“How I Met Your Mother” is one of the few decent American sitcoms on TV. It’s well written, consistently funny, has a great soundtrack and – most importantly – got a whole new generation talking about “Doogie Howser, M.D.”
The biggest problem with the show is that the longer it stretches on, the creepier the premise becomes.
For the uninformed, the show’s framing device is that it’s set in the year 2030 and the lead character Ted is telling his teenage kids the story of how he met their mother.
However, with the show halfway through its seventh season, he still hasn’t met her.
The explanation he provides is that he’s telling the “whole” story — not just the night they met but how he became the man he is and therefore worthy of a woman the calibre of their mother.
But apparently (to paraphrase an old saying) to be old and worthy, you must first bang as many women as you possibly can.
Ted has been no slouch with the ladies up until this point in the show’s run and has detailed his conquests to his kids, from the innocent — his cheating high school sweetheart — to the downright disturbing — having a threesome.
(Just so we’re clear, it’s not the act of the threesome that’s disturbing so much as telling your kids about it.)
At this point in the series Ted has slept with dozens of women and had relationships with at least six. Whilst the show at times implies he isn’t telling his kids everything, they are teenagers i.e. they can figure these things out.
Perhaps most distressing of all for these kids is their Dad outlining in great detail his long and complicated romantic history with the woman they refer to as “Aunt Robin”. He’s related to them how he told this woman he loved her on their first date, spent a year pursuing her, a year dating her, was briefly her fvck-buddy and often second-guessed his decision to ever break up with her.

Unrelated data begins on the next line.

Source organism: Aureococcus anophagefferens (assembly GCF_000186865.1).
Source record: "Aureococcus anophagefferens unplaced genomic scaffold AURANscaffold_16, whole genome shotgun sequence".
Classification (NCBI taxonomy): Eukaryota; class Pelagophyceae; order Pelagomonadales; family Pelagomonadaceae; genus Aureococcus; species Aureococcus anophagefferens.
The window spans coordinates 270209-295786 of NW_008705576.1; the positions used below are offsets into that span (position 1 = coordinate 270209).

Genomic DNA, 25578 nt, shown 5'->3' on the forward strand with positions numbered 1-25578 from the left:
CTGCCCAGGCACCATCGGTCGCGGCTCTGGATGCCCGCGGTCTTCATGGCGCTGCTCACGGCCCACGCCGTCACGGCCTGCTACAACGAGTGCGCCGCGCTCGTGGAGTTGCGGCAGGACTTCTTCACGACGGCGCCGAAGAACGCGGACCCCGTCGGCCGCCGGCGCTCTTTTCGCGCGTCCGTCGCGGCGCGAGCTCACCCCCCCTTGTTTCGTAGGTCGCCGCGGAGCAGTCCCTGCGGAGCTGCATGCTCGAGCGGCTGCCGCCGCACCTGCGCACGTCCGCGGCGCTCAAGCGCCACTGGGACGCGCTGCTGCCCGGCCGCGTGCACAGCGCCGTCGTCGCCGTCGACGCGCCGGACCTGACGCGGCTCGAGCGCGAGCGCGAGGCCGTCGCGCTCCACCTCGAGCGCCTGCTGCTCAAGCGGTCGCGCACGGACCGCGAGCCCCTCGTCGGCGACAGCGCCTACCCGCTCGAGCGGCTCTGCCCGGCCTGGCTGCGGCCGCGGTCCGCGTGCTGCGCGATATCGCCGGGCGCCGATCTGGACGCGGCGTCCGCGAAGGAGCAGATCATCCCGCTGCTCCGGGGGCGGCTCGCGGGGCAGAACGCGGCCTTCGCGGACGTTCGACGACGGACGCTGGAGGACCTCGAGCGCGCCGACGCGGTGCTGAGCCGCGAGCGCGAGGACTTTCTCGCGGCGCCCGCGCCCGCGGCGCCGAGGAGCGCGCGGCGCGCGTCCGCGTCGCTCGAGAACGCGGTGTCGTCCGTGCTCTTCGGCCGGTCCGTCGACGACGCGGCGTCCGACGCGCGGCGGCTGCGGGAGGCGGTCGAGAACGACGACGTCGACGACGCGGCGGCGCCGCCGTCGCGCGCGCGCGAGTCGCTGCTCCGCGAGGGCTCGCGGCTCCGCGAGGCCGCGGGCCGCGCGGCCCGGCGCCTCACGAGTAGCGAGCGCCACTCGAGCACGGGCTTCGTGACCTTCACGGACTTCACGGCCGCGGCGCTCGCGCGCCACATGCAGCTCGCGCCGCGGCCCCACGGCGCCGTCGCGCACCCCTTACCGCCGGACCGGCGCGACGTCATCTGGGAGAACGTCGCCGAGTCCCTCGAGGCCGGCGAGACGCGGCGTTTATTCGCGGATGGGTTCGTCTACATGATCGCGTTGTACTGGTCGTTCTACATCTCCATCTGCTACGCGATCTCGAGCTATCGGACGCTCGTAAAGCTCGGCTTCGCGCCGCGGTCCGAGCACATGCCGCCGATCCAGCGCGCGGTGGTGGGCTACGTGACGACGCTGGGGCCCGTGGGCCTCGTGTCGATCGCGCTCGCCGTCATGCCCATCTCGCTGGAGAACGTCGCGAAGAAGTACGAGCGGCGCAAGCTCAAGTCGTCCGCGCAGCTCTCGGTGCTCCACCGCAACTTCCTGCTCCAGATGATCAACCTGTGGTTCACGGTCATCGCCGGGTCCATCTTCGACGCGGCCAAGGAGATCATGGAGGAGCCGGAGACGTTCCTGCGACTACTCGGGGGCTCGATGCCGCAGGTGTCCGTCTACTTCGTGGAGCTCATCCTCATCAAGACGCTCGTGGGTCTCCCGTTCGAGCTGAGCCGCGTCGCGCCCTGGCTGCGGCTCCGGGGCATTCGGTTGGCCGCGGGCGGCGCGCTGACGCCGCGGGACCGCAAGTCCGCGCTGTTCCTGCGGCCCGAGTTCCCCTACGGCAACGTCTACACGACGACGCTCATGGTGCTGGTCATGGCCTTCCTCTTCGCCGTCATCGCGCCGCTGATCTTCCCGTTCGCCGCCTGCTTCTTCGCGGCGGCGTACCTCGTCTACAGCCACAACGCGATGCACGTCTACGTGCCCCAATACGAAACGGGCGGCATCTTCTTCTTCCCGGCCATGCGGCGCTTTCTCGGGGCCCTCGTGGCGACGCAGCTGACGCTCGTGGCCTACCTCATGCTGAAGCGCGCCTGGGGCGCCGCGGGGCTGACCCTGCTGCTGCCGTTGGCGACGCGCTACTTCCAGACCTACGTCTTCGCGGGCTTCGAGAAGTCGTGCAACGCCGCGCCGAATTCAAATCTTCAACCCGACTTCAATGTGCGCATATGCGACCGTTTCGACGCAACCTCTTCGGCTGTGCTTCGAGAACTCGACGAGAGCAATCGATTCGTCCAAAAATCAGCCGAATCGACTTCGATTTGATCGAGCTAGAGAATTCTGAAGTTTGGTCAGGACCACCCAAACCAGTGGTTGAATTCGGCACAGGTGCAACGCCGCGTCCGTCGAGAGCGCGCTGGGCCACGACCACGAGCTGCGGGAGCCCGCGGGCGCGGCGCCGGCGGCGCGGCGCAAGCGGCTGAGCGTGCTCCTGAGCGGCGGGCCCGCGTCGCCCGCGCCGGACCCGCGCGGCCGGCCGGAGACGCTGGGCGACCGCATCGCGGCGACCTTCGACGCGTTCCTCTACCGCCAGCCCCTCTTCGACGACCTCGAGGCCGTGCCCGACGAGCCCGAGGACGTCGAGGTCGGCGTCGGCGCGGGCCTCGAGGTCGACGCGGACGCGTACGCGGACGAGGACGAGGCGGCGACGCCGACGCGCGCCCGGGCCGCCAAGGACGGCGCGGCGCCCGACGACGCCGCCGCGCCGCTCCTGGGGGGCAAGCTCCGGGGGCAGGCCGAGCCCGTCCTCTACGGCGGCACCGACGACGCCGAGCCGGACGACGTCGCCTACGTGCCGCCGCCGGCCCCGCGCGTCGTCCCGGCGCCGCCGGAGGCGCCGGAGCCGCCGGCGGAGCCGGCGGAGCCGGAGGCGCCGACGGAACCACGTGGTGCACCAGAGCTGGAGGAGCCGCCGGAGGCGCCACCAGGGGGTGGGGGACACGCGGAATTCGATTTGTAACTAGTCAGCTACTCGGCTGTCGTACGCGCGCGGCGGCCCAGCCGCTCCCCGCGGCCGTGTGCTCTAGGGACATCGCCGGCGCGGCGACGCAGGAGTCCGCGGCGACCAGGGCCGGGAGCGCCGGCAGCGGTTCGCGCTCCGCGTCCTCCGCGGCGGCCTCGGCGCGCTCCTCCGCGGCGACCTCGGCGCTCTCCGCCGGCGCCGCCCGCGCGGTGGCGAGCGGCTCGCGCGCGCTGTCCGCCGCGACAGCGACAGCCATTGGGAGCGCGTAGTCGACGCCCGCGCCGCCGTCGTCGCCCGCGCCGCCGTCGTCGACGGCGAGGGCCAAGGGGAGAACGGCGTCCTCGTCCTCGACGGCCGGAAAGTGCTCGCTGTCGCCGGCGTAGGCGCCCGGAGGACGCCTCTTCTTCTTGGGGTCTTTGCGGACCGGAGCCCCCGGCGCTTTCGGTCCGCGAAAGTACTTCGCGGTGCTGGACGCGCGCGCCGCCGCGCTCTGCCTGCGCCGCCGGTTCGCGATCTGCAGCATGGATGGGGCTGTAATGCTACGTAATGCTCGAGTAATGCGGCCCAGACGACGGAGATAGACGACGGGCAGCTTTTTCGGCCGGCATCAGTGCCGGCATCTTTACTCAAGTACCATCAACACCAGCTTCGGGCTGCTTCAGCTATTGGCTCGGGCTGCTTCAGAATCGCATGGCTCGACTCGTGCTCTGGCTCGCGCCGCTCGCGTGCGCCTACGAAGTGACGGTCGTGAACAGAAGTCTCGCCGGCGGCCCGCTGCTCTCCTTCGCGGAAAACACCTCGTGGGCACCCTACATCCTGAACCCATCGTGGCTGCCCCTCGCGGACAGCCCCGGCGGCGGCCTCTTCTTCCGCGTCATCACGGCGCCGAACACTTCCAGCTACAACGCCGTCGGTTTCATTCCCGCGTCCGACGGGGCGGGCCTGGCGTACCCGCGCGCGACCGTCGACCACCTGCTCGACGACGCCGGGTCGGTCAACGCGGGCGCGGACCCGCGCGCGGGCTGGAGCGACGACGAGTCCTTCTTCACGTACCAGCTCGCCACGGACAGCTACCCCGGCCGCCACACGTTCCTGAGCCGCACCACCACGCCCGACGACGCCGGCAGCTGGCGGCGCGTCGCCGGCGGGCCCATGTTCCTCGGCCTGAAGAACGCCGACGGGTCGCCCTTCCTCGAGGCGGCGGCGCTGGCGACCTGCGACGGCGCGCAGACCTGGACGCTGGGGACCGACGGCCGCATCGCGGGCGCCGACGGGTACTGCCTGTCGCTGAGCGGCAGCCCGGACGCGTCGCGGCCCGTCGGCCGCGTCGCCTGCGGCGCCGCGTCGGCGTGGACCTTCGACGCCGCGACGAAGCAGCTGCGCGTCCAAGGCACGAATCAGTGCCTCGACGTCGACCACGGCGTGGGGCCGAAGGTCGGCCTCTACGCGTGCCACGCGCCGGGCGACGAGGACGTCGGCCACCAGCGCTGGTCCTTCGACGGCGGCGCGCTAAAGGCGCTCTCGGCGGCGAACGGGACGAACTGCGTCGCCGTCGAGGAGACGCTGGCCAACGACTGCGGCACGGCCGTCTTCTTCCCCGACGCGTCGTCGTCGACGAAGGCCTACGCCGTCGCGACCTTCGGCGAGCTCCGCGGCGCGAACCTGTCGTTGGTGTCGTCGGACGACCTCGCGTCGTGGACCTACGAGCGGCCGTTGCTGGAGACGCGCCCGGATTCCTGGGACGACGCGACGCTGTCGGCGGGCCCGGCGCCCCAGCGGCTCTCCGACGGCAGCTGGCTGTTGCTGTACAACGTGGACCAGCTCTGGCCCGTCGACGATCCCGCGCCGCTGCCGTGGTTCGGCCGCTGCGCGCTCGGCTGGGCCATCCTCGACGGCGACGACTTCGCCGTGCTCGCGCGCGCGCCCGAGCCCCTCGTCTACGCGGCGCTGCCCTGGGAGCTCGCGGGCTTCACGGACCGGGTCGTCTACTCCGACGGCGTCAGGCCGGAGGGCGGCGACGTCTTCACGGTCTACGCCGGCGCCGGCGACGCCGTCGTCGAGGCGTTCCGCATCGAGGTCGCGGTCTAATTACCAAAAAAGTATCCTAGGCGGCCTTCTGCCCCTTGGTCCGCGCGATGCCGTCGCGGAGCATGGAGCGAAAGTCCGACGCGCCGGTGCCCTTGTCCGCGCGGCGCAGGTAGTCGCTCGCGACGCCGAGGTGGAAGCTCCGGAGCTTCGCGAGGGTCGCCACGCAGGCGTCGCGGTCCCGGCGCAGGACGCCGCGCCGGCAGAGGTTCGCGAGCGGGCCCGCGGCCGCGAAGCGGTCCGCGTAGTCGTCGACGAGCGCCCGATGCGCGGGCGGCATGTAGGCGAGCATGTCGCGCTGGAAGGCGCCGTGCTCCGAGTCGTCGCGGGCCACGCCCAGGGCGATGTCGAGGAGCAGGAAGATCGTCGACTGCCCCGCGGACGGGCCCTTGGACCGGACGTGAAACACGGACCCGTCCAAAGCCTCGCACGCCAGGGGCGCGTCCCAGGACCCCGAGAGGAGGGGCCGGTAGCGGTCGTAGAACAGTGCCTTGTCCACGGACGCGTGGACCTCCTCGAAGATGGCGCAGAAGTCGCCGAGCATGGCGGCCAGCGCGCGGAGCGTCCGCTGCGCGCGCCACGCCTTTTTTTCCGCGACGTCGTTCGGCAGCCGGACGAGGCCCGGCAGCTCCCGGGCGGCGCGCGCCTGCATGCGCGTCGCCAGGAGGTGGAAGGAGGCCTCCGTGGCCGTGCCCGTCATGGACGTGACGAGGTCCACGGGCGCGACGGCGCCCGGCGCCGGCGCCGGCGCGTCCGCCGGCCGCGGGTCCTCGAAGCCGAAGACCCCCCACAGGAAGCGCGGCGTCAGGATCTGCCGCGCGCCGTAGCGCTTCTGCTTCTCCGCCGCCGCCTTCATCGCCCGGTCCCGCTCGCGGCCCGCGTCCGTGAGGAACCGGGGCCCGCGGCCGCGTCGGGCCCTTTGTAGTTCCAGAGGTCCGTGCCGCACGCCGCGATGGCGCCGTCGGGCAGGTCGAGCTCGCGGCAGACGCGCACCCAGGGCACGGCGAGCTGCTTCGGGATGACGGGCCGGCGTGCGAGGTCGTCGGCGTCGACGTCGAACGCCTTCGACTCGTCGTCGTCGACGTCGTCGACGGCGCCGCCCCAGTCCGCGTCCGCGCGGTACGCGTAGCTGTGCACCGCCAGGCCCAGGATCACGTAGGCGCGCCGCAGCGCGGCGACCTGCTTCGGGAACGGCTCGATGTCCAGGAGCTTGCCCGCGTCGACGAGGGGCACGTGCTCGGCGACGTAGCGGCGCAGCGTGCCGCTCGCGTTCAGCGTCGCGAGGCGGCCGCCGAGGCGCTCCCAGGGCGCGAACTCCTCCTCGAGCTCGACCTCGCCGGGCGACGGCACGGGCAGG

How the hell are these kids going to look their “Aunt” in the eye when she comes around for Christmas dinner? And perhaps more pressingly, how are they ever going to trust that when their father and she are ever left alone they aren’t reigniting their decades-long sexual tension?
I’m sure there are plenty of people out there who are friends with their exes and I’m sure there are slightly less people out there whose partners are ok with this friendship — even friends with the ex themselves. But how many people are going to be ok with their kids being told in great detail of this romantic link, not to mention the myriad other sexual partners that parent has had?
I suppose it’s these weird kids’ fault as much as Ted’s. If my Dad ever sat me down to outline the great romantic tale that was the (at least) seven years’ worth of single life he took full advantage of before meeting my Mum I wouldn’t just sit there — I’d hold my mouth and nose as tight as possible in the hope the inevitable vomit would come out my ears instead and the bile would burn away everything he told me.
Despite the fact I have five siblings and a pretty advanced knowledge of where babies come from, I consider my Dad to be a completely sexless individual. It helps me sleep at night. And I’m not bragging when I say “advanced knowledge of where babies come from” — a doctor came to my sex ed. class to explain.
That doctor was my father.
Having the man tell not just me but all my friends about the birds and the bees is, I pray to God, the closest I will ever come to hearing the story of how my father met my mother.
Or, as this show leads me to believe, the legion of women he prescribed free morning after pills to before meeting her.